Enabling security headers for your website with PHP & Laravel

07/03/2018 | Tutorials

When I was working on this blog, I wanted to get on the whole security headers train that is currently passing through the Internet. In this blog post, I will teach you about the headers, the ways to modify them with PHP and I will also tell you how to implement them in your Laravel application properly.

Let me start by introducing the SecurityHeaders.com - an awesomely simple web application that quickly gives you the security overview of HTTP headers your website sends out when visited. On top of that, it also grades the level of security these headers provide, on the A+ to F scale. The application was developed by @Scott Helme, who regularly writes about it on his blog, so be sure to follow him for updates.

When I stumbled upon the application, I was almost immediately convinced that I needed to get that A+ - after all, the security overview on the page provided me with most of the information I needed. In 4 simple steps I was able to pull my grade up by 5 marks:

  • Scan my web applications using securityheaders.com.
  • Read through the list of missing headers, their summary and expected values.
  • Write custom code for updating web application headers on every page of my site.
  • Deploy new changes and scan again.

Scanning itself was pretty straightforward, I accessed securityheaders.com, input my website, cowardly hid my page from latest scans and then scrolled down to read the overview.

danieldusek.com in securityheaders.com scanner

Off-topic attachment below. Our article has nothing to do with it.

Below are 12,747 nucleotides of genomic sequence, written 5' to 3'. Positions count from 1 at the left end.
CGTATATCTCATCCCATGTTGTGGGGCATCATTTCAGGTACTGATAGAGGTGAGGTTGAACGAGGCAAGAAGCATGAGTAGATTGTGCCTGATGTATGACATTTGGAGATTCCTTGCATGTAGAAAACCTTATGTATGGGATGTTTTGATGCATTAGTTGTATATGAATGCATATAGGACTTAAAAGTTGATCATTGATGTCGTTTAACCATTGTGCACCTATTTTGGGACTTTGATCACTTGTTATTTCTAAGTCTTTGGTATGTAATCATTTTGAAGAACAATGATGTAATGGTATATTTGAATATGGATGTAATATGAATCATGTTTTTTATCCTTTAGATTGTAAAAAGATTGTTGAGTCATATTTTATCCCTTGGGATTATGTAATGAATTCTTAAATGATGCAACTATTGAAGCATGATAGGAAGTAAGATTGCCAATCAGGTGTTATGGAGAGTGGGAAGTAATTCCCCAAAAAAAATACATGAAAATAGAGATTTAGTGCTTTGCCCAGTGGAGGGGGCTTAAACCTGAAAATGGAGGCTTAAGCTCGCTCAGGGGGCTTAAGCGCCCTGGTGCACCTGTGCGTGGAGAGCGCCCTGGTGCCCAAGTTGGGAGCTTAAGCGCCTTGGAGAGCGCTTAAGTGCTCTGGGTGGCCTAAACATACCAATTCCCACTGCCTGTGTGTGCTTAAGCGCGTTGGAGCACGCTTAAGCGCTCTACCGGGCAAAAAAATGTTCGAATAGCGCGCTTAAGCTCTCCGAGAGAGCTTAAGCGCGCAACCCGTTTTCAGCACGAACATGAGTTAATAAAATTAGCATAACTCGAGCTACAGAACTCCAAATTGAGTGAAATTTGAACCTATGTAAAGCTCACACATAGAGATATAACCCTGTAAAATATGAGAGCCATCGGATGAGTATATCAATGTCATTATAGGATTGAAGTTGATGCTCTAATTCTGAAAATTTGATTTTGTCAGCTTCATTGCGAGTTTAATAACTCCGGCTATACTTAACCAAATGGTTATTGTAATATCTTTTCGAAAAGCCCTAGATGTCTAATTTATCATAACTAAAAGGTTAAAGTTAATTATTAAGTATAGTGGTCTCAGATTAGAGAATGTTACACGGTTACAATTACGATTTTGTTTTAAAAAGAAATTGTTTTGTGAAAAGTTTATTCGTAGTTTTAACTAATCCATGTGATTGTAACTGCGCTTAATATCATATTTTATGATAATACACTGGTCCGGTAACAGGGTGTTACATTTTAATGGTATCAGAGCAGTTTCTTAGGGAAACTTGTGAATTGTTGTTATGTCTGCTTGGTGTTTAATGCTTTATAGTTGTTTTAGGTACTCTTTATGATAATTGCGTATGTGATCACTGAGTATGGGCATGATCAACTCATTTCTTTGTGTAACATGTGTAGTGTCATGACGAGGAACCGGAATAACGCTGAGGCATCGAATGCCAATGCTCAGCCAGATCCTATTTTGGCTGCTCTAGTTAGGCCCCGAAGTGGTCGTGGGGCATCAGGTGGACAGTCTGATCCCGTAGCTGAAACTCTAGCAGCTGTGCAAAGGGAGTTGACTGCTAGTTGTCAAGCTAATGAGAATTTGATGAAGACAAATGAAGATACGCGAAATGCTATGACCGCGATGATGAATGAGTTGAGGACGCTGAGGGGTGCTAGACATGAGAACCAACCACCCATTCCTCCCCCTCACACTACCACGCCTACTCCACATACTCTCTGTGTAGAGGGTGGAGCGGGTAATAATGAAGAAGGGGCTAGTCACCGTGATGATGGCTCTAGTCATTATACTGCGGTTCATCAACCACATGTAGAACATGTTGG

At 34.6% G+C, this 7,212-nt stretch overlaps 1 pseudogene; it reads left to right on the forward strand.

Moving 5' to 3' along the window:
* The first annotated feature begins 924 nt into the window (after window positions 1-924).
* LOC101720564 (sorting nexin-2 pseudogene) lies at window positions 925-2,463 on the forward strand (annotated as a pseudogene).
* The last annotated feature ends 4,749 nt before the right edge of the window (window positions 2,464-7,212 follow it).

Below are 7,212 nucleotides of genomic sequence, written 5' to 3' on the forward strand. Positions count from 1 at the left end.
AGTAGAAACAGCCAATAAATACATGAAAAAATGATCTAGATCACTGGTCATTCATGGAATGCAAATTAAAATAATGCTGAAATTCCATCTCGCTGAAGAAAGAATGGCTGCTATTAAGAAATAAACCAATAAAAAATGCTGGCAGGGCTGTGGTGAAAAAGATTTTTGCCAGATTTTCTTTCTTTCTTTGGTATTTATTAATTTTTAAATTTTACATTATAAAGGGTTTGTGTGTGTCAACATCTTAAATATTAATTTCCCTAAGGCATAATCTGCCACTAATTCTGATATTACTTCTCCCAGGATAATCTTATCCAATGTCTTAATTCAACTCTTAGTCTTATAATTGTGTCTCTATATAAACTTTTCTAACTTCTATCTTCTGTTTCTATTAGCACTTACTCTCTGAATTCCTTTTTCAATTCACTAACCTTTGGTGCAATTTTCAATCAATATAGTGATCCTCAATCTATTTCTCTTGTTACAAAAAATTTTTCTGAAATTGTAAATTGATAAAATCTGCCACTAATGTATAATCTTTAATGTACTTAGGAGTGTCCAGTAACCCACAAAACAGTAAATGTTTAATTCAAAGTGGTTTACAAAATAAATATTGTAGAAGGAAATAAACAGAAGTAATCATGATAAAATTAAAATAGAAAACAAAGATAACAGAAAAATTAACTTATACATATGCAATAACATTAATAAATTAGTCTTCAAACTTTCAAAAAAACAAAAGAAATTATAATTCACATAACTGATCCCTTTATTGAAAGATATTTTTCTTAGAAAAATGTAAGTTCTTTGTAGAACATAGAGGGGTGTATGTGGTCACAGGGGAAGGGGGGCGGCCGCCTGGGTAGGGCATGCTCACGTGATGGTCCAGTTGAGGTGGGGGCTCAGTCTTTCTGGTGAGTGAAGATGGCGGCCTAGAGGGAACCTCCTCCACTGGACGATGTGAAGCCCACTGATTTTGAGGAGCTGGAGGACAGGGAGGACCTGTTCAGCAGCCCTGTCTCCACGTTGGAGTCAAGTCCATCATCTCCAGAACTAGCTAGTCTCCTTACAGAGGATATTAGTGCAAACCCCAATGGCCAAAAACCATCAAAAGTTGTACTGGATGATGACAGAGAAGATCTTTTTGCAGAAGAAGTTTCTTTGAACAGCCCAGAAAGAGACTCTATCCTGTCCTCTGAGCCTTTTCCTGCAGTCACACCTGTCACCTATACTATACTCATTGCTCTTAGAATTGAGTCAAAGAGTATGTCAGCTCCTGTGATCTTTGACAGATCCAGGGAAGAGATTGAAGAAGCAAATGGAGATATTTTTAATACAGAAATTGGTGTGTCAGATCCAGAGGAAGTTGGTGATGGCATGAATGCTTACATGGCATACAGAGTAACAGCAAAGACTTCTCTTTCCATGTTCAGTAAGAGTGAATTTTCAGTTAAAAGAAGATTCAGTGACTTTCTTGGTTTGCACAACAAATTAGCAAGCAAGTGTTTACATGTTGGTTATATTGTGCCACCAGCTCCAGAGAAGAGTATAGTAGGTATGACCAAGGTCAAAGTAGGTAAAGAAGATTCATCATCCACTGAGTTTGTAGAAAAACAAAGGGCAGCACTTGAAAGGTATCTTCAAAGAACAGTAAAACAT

Security HTTP headers

Next thing I needed to do was to catch up on all the security headers reading I should have done years ago. There are 6 important security headers, where at least the good half of them should have a constant value, which could generally be used:

X-Content-Type-Options: nosniff
X-Frame-Options: DENY
X-XSS-Protection: 1; mode=block

Purpose of these headers in order of mention - to prevent browsers from trying to guess content type based on file contents; to forbid your page from being loaded in an (i)frame and to enable built-in XSS protection in the browser. Note that the last header does not supplement proper user input sanitization. I recommend these as default values in 99% of use cases.

I also needed to add Referrer-Policy header that specifies how much information will be provided to sites I link to from my web. Since I do not store any sensitive information on any of my URLs, I went for no-referrer-when-downgrade which passes the referrer information to any HTTPS target page, but does not pass anything for HTTP targets. If I did store sensitive information in any of my URLs, I would probably choose no-referrer.

Then there are two essential headers that may get misconfigured and have a negative impact on your webpage - Content-Security-Policy and Strict-Transport-Security. A lot has been written on the topic, so please do the reading before setting values for them.

Setting headers using PHP

PHP in version 5.2 and lower has only header() function, the more up to date versions have also function header_remove(). The former case makes it possible to add & update headers just by using header() function, but does not allow removal of the headers. There is a workaround though - it is possible to overwrite unwanted header value with dummy or blank value.

Newer versions of PHP have dedicated header_remove() function that finally allows the deletion of headers. A snippet of code explaining the usage of these functions is coming right up:

<?php
// 1 - Add some custom headers to response.
header('X-My-Powered-By: Laravel');
header('Access-Control-Allow-Origin: *'); // bad idea